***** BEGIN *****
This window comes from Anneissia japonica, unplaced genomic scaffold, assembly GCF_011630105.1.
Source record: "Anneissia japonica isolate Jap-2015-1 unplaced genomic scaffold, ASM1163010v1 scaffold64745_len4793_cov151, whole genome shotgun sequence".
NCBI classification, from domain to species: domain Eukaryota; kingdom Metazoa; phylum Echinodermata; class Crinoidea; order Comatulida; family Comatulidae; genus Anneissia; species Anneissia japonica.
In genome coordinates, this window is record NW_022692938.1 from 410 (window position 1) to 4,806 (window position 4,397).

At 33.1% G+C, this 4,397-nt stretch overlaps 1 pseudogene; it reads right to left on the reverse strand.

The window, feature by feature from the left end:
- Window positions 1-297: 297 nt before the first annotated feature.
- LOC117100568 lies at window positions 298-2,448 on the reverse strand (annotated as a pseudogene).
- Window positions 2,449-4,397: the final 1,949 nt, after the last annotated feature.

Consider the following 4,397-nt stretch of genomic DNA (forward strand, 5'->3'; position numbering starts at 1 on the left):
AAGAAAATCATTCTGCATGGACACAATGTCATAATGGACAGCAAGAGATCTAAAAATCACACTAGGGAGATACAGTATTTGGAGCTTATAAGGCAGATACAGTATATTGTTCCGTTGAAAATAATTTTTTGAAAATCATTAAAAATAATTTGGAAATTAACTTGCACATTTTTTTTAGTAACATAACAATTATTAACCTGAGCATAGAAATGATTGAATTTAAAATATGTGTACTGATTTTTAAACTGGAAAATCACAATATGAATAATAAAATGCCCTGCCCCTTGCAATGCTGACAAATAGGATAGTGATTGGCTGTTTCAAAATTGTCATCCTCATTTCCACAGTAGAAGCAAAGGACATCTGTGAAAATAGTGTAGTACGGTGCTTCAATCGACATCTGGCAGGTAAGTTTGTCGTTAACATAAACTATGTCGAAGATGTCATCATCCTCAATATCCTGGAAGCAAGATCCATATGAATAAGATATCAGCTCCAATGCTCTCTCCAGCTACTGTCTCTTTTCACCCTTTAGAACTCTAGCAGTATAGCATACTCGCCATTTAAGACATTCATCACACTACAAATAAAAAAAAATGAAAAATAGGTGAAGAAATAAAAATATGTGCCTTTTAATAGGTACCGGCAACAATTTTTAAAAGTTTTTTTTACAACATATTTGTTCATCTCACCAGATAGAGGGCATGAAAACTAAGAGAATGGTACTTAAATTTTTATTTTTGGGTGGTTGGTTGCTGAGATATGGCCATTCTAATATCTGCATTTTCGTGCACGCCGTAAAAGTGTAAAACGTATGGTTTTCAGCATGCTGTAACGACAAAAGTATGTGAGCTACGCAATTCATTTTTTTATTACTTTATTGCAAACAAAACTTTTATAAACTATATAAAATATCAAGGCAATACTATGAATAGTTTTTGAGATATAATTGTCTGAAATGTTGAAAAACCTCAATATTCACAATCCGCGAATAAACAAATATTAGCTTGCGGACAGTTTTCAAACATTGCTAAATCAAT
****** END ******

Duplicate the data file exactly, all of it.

This window comes from Anneissia japonica, unplaced genomic scaffold, assembly GCF_011630105.1.
Source record: "Anneissia japonica isolate Jap-2015-1 unplaced genomic scaffold, ASM1163010v1 scaffold64745_len4793_cov151, whole genome shotgun sequence".
NCBI classification, from domain to species: domain Eukaryota; kingdom Metazoa; phylum Echinodermata; class Crinoidea; order Comatulida; family Comatulidae; genus Anneissia; species Anneissia japonica.
In genome coordinates, this window is record NW_022692938.1 from 410 (window position 1) to 4,806 (window position 4,397).

At 33.1% G+C, this 4,397-nt stretch overlaps 1 pseudogene; it reads right to left on the reverse strand.

The window, feature by feature from the left end:
- Window positions 1-297: 297 nt before the first annotated feature.
- LOC117100568 lies at window positions 298-2,448 on the reverse strand (annotated as a pseudogene).
- Window positions 2,449-4,397: the final 1,949 nt, after the last annotated feature.

Consider the following 4,397-nt stretch of genomic DNA (forward strand, 5'->3'; position numbering starts at 1 on the left):
AAGAAAATCATTCTGCATGGACACAATGTCATAATGGACAGCAAGAGATCTAAAAATCACACTAGGGAGATACAGTATTTGGAGCTTATAAGGCAGATACAGTATATTGTTCCGTTGAAAATAATTTTTTGAAAATCATTAAAAATAATTTGGAAATTAACTTGCACATTTTTTTTAGTAACATAACAATTATTAACCTGAGCATAGAAATGATTGAATTTAAAATATGTGTACTGATTTTTAAACTGGAAAATCACAATATGAATAATAAAATGCCCTGCCCCTTGCAATGCTGACAAATAGGATAGTGATTGGCTGTTTCAAAATTGTCATCCTCATTTCCACAGTAGAAGCAAAGGACATCTGTGAAAATAGTGTAGTACGGTGCTTCAATCGACATCTGGCAGGTAAGTTTGTCGTTAACATAAACTATGTCGAAGATGTCATCATCCTCAATATCCTGGAAGCAAGATCCATATGAATAAGATATCAGCTCCAATGCTCTCTCCAGCTACTGTCTCTTTTCACCCTTTAGAACTCTAGCAGTATAGCATACTCGCCATTTAAGACATTCATCACACTACAAATAAAAAAAAATGAAAAATAGGTGAAGAAATAAAAATATGTGCCTTTTAATAGGTACCGGCAACAATTTTTAAAAGTTTTTTTTACAACATATTTGTTCATCTCACCAGATAGAGGGCATGAAAACTAAGAGAATGGTACTTAAATTTTTATTTTTGGGTGGTTGGTTGCTGAGATATGGCCATTCTAATATCTGCATTTTCGTGCACGCCGTAAAAGTGTAAAACGTATGGTTTTCAGCATGCTGTAACGACAAAAGTATGTGAGCTACGCAATTCATTTTTTTATTACTTTATTGCAAACAAAACTTTTATAAACTATATAAAATATCAAGGCAATACTATGAATAGTTTTTGAGATATAATTGTCTGAAATGTTGAAAAACCTCAATATTCACAATCCGCGAATAAACAAATATTAGCTTGCGGACAGTTTTCAAACATTGCTAAATCAAT